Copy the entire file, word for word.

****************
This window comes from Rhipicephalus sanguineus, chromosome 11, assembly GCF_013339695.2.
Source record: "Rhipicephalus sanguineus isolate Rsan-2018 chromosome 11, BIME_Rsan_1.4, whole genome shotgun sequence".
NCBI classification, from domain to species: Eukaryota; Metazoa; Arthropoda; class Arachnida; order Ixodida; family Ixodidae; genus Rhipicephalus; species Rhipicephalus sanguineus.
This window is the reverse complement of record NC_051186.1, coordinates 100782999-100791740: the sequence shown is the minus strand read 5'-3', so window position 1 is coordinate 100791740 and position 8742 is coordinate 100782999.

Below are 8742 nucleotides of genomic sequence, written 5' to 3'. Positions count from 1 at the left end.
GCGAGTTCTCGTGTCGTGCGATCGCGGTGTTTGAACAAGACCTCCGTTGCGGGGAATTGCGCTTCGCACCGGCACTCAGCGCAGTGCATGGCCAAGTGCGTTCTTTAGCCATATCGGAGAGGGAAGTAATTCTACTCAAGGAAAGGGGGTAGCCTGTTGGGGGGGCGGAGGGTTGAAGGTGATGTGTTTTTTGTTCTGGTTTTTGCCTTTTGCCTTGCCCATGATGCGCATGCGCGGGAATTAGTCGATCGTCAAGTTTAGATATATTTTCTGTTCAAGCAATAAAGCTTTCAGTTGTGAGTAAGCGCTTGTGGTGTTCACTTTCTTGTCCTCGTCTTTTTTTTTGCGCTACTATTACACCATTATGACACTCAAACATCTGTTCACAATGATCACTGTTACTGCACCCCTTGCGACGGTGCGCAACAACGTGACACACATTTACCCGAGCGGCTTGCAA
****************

This window comes from Rhipicephalus sanguineus, chromosome 11, assembly GCF_013339695.2.
Source record: "Rhipicephalus sanguineus isolate Rsan-2018 chromosome 11, BIME_Rsan_1.4, whole genome shotgun sequence".
NCBI classification, from domain to species: Eukaryota; Metazoa; Arthropoda; class Arachnida; order Ixodida; family Ixodidae; genus Rhipicephalus; species Rhipicephalus sanguineus.
This window is the reverse complement of record NC_051186.1, coordinates 100782999-100791740: the sequence shown is the minus strand read 5'-3', so window position 1 is coordinate 100791740 and position 8742 is coordinate 100782999.

Below are 8742 nucleotides of genomic sequence, written 5' to 3'. Positions count from 1 at the left end.
GCGAGTTCTCGTGTCGTGCGATCGCGGTGTTTGAACAAGACCTCCGTTGCGGGGAATTGCGCTTCGCACCGGCACTCAGCGCAGTGCATGGCCAAGTGCGTTCTTTAGCCATATCGGAGAGGGAAGTAATTCTACTCAAGGAAAGGGGGTAGCCTGTTGGGGGGGCGGAGGGTTGAAGGTGATGTGTTTTTTGTTCTGGTTTTTGCCTTTTGCCTTGCCCATGATGCGCATGCGCGGGAATTAGTCGATCGTCAAGTTTAGATATATTTTCTGTTCAAGCAATAAAGCTTTCAGTTGTGAGTAAGCGCTTGTGGTGTTCACTTTCTTGTCCTCGTCTTTTTTTTTGCGCTACTATTACACCATTATGACACTCAAACATCTGTTCACAATGATCACTGTTACTGCACCCCTTGCGACGGTGCGCAACAACGTGACACACATTTACCCGAGCGGCTTGCAA